For our power consumption testing, we have the drive connected to the system as a secondary drive. To record the wattage, we are using a Triplett 1101-B multimeter connected in line with the 5v power on our SATA power cable to the drive. The multimeter records the min/max amperage draw from the drive over our testing period.
We also record the drive’s sequential and random read and write power draw using Iometer. During power testing we have AHCI link power management (HIPM and DIPM) enabled. We then take the values recorded and calculate the wattage of the drive. Some of the results may seem high compared to a standard notebook HDD as these are peak values under load. When we see average power draw, SSDs are still more power efficient because they only hit max power for a short period of time.
Silicon Power has not published actual active and idle power ratings for the S80 in the drive’s specifications on the S80 product page, so we can only attempt to verify their claim of “low power consumption.” Idle power draw was 0.31W. Peak power draw was 8.20W. Active power consumption is not the same as peak, which is seen in the graph above. During our testing the highest consumption we were able to reach was 3.925W, which was under sequential writes. During sequential reads it draws up to 2.44W on average. During 4K QD 1 consumption we see a similar trend for the sequential draw with the 4K read averaging 1.03W and 4K write averaging 1.60W. These power measurements are below average for similar drives, and Silicon Power’s claim of “low power consumption” is valid by comparison.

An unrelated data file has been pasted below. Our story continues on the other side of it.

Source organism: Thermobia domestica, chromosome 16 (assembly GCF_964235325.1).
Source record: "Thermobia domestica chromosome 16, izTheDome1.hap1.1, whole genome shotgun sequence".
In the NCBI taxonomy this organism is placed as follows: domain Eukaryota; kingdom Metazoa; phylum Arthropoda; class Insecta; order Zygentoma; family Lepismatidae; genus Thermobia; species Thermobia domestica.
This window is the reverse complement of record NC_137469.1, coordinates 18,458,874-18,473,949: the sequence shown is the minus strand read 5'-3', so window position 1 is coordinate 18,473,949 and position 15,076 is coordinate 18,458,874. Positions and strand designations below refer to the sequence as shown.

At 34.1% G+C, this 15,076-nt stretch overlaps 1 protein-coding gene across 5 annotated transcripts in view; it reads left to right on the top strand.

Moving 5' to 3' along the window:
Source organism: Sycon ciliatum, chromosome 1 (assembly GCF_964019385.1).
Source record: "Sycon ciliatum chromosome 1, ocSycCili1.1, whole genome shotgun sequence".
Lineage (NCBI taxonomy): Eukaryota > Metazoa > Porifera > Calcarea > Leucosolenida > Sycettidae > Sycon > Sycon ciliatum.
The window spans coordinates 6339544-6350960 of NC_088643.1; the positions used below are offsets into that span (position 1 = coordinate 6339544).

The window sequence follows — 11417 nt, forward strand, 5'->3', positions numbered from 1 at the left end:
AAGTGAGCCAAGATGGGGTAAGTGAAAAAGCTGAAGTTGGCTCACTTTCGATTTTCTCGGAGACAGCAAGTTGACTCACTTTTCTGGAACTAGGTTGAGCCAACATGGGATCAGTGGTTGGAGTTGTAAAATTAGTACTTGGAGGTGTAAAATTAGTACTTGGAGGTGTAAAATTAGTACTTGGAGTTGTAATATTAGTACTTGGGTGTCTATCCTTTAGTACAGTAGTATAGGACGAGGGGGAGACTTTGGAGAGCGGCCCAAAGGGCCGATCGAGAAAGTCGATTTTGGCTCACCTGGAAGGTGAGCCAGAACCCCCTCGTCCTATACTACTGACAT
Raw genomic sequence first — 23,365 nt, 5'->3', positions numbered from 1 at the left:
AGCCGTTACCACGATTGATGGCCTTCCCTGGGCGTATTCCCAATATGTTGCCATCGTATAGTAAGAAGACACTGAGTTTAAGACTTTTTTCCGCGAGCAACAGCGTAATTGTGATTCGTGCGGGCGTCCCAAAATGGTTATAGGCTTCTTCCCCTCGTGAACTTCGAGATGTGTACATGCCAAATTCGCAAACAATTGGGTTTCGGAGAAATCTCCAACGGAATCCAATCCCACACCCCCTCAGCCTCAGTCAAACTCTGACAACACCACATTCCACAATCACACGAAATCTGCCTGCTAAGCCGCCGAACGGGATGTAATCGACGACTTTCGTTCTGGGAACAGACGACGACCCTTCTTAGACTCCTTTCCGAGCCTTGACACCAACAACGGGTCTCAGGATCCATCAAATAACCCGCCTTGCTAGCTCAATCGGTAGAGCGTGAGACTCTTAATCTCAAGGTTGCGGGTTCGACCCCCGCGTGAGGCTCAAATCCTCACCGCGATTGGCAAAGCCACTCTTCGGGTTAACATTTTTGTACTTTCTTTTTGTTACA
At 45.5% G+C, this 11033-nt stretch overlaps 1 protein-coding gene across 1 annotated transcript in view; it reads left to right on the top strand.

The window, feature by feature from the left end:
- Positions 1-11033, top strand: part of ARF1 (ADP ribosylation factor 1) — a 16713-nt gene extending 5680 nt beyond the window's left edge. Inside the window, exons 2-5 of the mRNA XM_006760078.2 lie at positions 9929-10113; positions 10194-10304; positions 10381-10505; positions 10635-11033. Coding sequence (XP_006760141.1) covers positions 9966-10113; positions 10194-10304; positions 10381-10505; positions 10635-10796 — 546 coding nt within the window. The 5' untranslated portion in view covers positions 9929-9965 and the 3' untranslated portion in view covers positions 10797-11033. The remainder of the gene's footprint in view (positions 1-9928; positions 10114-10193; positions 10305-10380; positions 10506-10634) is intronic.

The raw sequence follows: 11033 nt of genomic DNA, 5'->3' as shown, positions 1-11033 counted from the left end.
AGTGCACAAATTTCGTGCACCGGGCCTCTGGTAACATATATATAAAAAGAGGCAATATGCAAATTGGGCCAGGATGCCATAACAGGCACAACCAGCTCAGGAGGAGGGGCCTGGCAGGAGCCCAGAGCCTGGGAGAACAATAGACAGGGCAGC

REPORT ANALYSIS AND FINAL THOUGHTS
It is always interesting to see new/different NAND controllers come to market, and it usually takes the new controller showing up in several drive variations to determine its ultimate effectiveness; especially in regards to comparing its performance to that of well-established controllers. SandForce was for a long while about the only game in town for those SSD producers who were not vertically integrated, and had to go out and acquire NAND and controllers to assemble their drives with. The Phison PS3108-S8 has been showing up in a number of drives lately, and as far as drives that TSSDR has reviewed, we have noticed that this Phison controller definitely gives most drives a boost in write speeds.
The Silicon Power Slim S80 combines the reliability of Toshiba’s 19nm MLC NAND with the Phison PS3108-S8 controller to achieve ATTO transfer speeds of 555 MB/s (reads) and 535 MB/s (writes), which ranks right up there with the best SATA 6Gb/s drives available. The IOPS come in a little light on the read side, but certainly not below our expectations of a value-priced client SSD. We achieved about average results in our AS SSD, Anvil Storage Utilities, and PCMark Vantage storage suite testing. Our PCMark 8 consistency testing placed this drive right up there with the premium-level SanDisk Extreme Pro 256GB drive for the portion of the testing that relates to everyday client usage.
Silicon Power’s Slim S80 240GB SSD was a bit of a pleasant surprise to review, as its performance as a client drive is right up there with some drives that sell for much more of a premium price. With the 240GB version selling for $89.99 (as of date of publication of this report), it comes in at an amazing 37 cents per gigabyte! This capacity point is significantly lower than the price per gigabyte of the other available capacities for this drive. The 240GB Silicon Power S80 has definitely achieved a price-to-performance sweet spot, and we are proud to recommend the S80 and award it our Silver Seal.